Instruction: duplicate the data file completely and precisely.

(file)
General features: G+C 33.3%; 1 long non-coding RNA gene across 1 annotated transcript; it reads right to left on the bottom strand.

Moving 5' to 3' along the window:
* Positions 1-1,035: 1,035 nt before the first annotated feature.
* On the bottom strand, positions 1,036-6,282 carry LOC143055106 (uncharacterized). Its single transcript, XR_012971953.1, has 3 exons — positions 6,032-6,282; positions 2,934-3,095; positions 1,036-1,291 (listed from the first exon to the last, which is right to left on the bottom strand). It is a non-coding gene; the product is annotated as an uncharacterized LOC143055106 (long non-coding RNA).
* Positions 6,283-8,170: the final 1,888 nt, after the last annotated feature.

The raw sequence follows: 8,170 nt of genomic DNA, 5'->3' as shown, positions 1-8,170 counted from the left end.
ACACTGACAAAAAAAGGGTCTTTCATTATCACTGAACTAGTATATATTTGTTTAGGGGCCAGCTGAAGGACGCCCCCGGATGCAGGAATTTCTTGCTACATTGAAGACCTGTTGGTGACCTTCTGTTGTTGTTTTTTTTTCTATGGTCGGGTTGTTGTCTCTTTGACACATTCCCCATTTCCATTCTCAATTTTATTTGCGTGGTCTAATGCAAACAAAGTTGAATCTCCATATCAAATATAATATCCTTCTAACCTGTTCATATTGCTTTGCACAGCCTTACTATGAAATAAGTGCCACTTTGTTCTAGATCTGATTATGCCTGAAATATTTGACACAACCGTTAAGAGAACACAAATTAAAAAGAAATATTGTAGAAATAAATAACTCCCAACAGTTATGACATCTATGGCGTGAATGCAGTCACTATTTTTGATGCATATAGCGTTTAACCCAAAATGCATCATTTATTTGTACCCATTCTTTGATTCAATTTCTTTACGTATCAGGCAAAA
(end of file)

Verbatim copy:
General features: G+C 33.3%; 1 long non-coding RNA gene across 1 annotated transcript; it reads right to left on the bottom strand.

Moving 5' to 3' along the window:
* Positions 1-1,035: 1,035 nt before the first annotated feature.
* On the bottom strand, positions 1,036-6,282 carry LOC143055106 (uncharacterized). Its single transcript, XR_012971953.1, has 3 exons — positions 6,032-6,282; positions 2,934-3,095; positions 1,036-1,291 (listed from the first exon to the last, which is right to left on the bottom strand). It is a non-coding gene; the product is annotated as an uncharacterized LOC143055106 (long non-coding RNA).
* Positions 6,283-8,170: the final 1,888 nt, after the last annotated feature.

The raw sequence follows: 8,170 nt of genomic DNA, 5'->3' as shown, positions 1-8,170 counted from the left end.
ACACTGACAAAAAAAGGGTCTTTCATTATCACTGAACTAGTATATATTTGTTTAGGGGCCAGCTGAAGGACGCCCCCGGATGCAGGAATTTCTTGCTACATTGAAGACCTGTTGGTGACCTTCTGTTGTTGTTTTTTTTTCTATGGTCGGGTTGTTGTCTCTTTGACACATTCCCCATTTCCATTCTCAATTTTATTTGCGTGGTCTAATGCAAACAAAGTTGAATCTCCATATCAAATATAATATCCTTCTAACCTGTTCATATTGCTTTGCACAGCCTTACTATGAAATAAGTGCCACTTTGTTCTAGATCTGATTATGCCTGAAATATTTGACACAACCGTTAAGAGAACACAAATTAAAAAGAAATATTGTAGAAATAAATAACTCCCAACAGTTATGACATCTATGGCGTGAATGCAGTCACTATTTTTGATGCATATAGCGTTTAACCCAAAATGCATCATTTATTTGTACCCATTCTTTGATTCAATTTCTTTACGTATCAGGCAAAA